How to manage sleep problems
If we consider the effects of poor sleep on our mood, we know that it causes irritability, fatigue and poor concentration. We are more likely to worry and catastrophise after having a bad night’s sleep than when we are rested. Moreover, when we struggle to sleep, we may worry about the fact we are not sleeping, and this in turn can prevent us from getting to sleep, thus a vicious cycle arises.
Tossing and turning? Frantically googling ‘how to get to sleep fast?’ We all know the frustration of when you can’t fall asleep. It’s hard to pinpoint exactly why you’re not sleeping. Stress and sleep are often interrelated, the more stressed you are, the harder it is to doze off. However, it could be to do with a multitude of things from, feeling overwhelmed, too much caffeine, hunger pangs, too much light and even having messy surroundings. Whilst we can’t control all these factors, make sure you do what you can to ensure a peaceful night’s sleep. Such as:
- Write down any concerns you might have before bed in your journal
- Don’t consume caffeine after 3pm
- Have a cup of chamomile tea before bed
- Try some natural products, such an aromatherapy lavender pillow spray
- Make sure your blinds or curtains blocks out as much light as possible, and only use a soft, warm glow side light if needed
- Keep your bedroom tidy by dedicating 10 minutes before bed to clearing your space
Understanding your daily mood & sleep cycle
When we are stressed, our body enters a state called ‘fight or flight’ mode. It is during fight or flight that our body releases stress hormones, and specifically, adrenaline. Adrenaline is a stimulant that inhibits our ability to get to sleep. When we are stressed, our brain may be in overdrive, constantly thinking of all the things we need to do or worrying about. A ‘busy’ mind will prevent us from relaxing and being able to successfully fall into slumber. If we have a good sound sleep, we feel much better equipped to deal with the day. Conversely, if our sleep has been disjointed, or we have struggled to get many hours of sleep in, it can negatively impact our functioning. We may notice we have difficulty concentrating and being productive. We may experience irritability and fatigue. This can impact all aspects of our life including work, socialising and relationships. Sleep hygiene encompasses a whole host of healthy sleep habits. However, adopting a regular sleep routine and having a bedroom dedicated just for sleeping are two important habits to begin with. A regular sleep routine means waking up at the same time each day, and if sleep permits, going to bed at roughly the same time each night.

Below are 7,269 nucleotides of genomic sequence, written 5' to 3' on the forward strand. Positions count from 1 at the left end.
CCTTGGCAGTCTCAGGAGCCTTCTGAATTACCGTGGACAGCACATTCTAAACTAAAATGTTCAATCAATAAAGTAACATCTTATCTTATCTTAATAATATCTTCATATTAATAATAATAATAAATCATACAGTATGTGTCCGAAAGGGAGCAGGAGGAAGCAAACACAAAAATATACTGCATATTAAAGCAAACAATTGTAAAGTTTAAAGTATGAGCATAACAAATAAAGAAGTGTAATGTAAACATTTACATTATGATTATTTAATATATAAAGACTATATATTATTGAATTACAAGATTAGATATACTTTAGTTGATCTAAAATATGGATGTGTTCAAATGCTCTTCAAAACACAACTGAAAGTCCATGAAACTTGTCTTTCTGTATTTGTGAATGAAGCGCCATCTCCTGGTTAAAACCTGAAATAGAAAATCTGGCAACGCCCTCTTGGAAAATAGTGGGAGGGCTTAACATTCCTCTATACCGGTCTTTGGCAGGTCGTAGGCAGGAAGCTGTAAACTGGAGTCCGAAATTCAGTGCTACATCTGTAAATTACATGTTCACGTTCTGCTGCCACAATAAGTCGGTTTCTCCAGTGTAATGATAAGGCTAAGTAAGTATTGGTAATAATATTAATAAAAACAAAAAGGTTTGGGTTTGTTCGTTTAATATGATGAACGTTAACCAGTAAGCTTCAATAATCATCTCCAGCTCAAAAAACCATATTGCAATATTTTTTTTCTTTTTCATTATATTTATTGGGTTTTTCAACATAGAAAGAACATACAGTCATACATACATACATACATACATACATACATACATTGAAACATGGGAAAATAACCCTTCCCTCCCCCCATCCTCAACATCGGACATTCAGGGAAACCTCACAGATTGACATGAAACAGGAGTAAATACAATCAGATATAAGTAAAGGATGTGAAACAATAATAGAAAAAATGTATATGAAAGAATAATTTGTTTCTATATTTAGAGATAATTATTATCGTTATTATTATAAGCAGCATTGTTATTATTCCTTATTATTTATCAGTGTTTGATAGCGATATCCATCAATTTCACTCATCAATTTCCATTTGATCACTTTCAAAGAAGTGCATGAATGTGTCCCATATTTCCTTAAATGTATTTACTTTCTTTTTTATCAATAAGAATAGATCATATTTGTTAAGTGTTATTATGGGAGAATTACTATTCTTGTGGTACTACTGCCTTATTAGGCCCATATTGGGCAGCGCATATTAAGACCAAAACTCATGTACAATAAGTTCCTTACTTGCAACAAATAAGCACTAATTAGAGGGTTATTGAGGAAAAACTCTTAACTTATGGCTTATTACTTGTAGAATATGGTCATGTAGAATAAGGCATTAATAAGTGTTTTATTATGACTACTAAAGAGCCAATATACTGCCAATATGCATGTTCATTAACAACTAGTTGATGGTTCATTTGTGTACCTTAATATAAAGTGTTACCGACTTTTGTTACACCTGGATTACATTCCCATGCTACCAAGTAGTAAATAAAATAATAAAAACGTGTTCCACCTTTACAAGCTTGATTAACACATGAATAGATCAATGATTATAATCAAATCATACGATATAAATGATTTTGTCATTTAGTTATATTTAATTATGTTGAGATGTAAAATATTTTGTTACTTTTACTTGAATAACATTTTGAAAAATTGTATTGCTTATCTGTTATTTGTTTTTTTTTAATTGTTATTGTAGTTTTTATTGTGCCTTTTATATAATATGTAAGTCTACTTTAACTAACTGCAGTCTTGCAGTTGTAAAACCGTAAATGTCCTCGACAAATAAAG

During an ideal night's sleep, your body can go through five cycles. In general, each cycle moves consecutively through each stage of sleep: wake, light sleep, deep sleep, REM, and repeat. People tend to enter REM sleep within the first 90 minutes of falling asleep, during which your breathing fastens, your blood and heart rate increase and your leg and arm muscles temporarily paralyze. It is understood that most of our dreaming takes place during REM sleep and it is also thought to be responsible for shaping our learning, memory and mood. As we age, we spend less and less time in REM sleep, with adults experiencing roughly 20-25% of their sleep cycle in REM, whilst children spend around 50% of their sleep in REM.
Ways to relax (physical & mental)
- Mindfulness and meditation
Being mindful and focusing on the present, rather than worrying about the future, can be an important step in helping you feel relaxed before bed. Learning how to meditate could bring benefits such as staying positive, balancing your emotions, reducing stress, helping your ability to introspect, and helping productivity.
- Create a calming environment
Blackout curtains and a weighted blanket are great items to have to help you sleep a little better, but there are a few other things you can do to create a calm environment before you go to sleep. Listening to some classical music, a podcast or relaxing sounds before bed can help you switch off. White lights can be quite harsh on the eyes, so opt for some warm yellow bulbs instead. You could also light some scented candles while you cuddle up with a book, just remember to blow them out before you go to sleep!
- Take a warm bath
Having a regular bedtime routine that lets your body know it’s time to start winding down is helpful. A warm bath about an hour before bedtime can help you unwind and prepare for sleep. A study done by Cornell University in 1997 suggests that a rapid drop in your body’s core temperature –can help you fall asleep. So, if you raise it a little with a warm bath, the drop-in temperature when you get into bed may help you nod off in no time.
- Take deep breaths
Sounds simple, right? But it takes practice to be aware of our breath. Slowing down and taking three deliberate, deep breaths is a great way to relax your whole system and find some sleep help through a natural sleep remedy. The trick is to make yourself as comfortable as possible and take a long, deep breath in through your nose. Exhale through your mouth slowly, counting to eight. Repeat until you are feeling more grounded.